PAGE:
Heterotrophic organisms such as eubacteria can also be important in production (e.g., Passow, 2002b; Sugimoto et al., 2007), decomposition (e.g., Passow et al., 2001), and transformation (e.g., Gärdes et al., 2011; Yamada et al., 2013) processes of TEP. Although the present study suggests that the main TEP producer was likely phytoplankton as described above, bacteria abundance was significantly correlated with not only TEP concentration but also Chl a concentration. This indicates close interaction between these microorganisms and TEP. Values of bacteria abundance/Chl a concentration within the mixed layer increased significantly from April 2010 to June 2010, suggesting that relative abundance of bacteria to phytoplankton was low in April 2010. In contrast, TEP levels within the mixed layer were significantly higher in April 2010 than in June 2010. It has been suggested that TEP produced by phytoplankton may serve as protection against hydrolases of attached bacteria (Azam and Smith, 1991; Smith et al., 1995). Hence, the relatively lower Chl a normalized TEP concentrations in April 2010 may have partially contributed to the relative abundance of bacteria to phytoplankton. The lower TEP concentrations may also mean that bacteria had colonized and degraded TEPs. Indeed, the TEPs and their precursors produced by diatoms can be utilized by bacteria. Recently, Cisternas-Novoa et al. (2015) stated that bacterial abundance affected TEP production by T. weissflogii. However, interactions between TEPs and bacteria in nature are complex because of combinations of various environmental factors, as reviewed by Passow (2002b).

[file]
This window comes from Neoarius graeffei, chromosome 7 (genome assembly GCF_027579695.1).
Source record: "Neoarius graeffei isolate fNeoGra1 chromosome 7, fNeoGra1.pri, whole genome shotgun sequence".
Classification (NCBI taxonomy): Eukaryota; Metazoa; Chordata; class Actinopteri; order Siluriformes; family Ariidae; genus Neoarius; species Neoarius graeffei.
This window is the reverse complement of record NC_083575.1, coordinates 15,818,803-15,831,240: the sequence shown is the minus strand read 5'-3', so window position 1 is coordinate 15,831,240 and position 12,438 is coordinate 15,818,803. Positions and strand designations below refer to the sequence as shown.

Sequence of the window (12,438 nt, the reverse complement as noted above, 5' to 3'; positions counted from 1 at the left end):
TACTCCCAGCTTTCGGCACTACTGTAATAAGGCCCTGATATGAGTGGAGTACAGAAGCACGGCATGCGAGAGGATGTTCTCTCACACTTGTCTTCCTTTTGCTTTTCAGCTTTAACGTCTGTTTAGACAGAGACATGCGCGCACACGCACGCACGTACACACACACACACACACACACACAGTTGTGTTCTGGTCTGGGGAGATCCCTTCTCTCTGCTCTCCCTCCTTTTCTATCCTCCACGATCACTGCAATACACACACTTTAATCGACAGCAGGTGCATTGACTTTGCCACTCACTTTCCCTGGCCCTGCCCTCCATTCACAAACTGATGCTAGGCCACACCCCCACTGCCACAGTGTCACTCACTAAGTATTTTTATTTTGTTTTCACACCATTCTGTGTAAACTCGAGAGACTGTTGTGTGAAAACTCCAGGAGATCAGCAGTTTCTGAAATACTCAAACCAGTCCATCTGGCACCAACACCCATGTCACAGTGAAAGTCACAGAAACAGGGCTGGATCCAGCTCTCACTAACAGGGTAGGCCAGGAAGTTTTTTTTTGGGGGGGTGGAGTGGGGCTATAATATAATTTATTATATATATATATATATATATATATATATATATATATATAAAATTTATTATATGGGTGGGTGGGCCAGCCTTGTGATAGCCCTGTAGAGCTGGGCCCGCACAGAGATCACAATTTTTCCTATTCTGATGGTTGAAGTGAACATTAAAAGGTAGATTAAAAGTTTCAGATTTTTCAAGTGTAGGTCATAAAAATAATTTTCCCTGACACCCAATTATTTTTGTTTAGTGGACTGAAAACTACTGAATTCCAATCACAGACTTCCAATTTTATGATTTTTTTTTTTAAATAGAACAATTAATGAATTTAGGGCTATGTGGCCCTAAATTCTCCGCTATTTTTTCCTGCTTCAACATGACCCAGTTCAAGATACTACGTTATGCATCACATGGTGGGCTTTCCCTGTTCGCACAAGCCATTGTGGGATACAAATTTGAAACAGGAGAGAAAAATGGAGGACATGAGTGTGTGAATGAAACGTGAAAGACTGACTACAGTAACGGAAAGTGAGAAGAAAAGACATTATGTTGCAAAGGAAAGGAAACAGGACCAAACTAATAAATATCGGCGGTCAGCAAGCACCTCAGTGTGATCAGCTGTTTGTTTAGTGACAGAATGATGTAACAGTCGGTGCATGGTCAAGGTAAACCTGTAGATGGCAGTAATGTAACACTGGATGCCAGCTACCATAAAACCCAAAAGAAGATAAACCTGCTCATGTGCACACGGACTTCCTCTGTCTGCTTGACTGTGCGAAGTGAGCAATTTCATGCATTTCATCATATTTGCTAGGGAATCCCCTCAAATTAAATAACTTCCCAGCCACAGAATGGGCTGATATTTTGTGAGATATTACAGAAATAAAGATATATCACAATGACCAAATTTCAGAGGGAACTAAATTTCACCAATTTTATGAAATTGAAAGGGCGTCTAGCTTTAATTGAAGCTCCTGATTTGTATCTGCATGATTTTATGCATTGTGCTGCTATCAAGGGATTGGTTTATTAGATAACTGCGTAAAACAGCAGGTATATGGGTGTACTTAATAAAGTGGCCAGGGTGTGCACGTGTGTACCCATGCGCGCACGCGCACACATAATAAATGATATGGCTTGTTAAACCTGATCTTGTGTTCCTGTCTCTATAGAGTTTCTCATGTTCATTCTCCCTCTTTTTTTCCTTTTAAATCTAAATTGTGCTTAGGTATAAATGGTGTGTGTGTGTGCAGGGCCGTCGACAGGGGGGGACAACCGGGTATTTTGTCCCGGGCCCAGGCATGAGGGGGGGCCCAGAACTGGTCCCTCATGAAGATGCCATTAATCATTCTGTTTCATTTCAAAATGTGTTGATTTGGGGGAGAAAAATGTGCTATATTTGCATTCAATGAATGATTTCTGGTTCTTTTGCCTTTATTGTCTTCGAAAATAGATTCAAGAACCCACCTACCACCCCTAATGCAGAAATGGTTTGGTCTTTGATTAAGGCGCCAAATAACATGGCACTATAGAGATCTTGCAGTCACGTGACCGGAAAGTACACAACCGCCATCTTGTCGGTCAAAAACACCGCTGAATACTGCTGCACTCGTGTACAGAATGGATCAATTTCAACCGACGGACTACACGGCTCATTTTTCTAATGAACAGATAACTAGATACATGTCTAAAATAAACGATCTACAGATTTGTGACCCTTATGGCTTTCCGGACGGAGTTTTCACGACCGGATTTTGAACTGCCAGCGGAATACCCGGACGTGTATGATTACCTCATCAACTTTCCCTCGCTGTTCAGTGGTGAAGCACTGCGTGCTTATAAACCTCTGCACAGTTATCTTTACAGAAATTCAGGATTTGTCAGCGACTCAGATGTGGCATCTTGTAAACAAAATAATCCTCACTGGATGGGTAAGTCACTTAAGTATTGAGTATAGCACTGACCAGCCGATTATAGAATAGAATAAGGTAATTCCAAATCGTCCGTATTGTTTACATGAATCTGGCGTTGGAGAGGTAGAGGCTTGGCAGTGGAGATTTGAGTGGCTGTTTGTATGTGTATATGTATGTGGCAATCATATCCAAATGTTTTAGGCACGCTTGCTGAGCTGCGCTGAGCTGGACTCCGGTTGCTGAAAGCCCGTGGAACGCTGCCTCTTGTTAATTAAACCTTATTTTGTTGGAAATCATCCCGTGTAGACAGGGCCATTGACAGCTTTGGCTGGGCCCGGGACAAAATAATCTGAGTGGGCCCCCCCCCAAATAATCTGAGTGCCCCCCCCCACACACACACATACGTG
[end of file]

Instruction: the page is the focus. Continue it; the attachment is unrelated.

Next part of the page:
Relationship between TEP Production and Phytoplankton Physiology
The TEP levels appeared to decrease from April to June, together with the decline of diatom blooms in the Oyashio region. In contrast, the TEP/Chl a ratio increased significantly from April to June. If the main source of TEP is phytoplankton assemblages, the increase in ratios of TEP/Chl a concentrations from April to June may show that the ability to produce TEP was weaker in diatoms than in other phytoplankton groups, such as cryptophytes, prasinophytes and prymnesiophytes. In our laboratory experimentation, the TEP production rate of the axenic strain of T. nordneskioeldii was estimated at 0.21 μg xanthan gum equiv. [μg Chl a]−1 d−1 during the exponential growth phase. Hong et al. (1997) showed that Chl a-normalized TEP production rates of Phaeocystis antarctica were >500 μg xanthan gum equiv. [μg Chl a]−1 h−1 at photon flux density ~100 μmol photons m−2 s−1. These findings suggest that T. nordenskioeldii was a weaker TEP producer than P. antarctica. In this study, although the sampling from each culture vessel was performed very carefully on a clean bench to avoid any contamination, perhaps bacteria could be slightly contaminated during incubation, and that might underestimate the TEP productivity by T. nordenskioeldii due to its utilization by bacteria. On the other hand, TEP decomposition by bacteria could increase the refractory form of gel particles, because it has been reported that microbial processes can alter the molecular structure of dissolved organic matter (Ogawa et al., 2001). This would contribute to increase in the TEP/Chl a ratio between the bloom and post-bloom phases.
Although diatom species composition possibly affects TEP productivity as mentioned above, the incubation experiment using T. nordenskioeldii revealed that cellular TEP productivity during the stationary phase was 2.9-fold greater than that during the exponential growth phase (Table 3). Changes in physiological state from the exponential to stationary growth phases in this batch culture experiment were likely caused by nitrate depletion (Figure 4B). Therefore, we speculate that nitrate availability probably influences TEP levels during spring diatom blooms in the Oyashio region.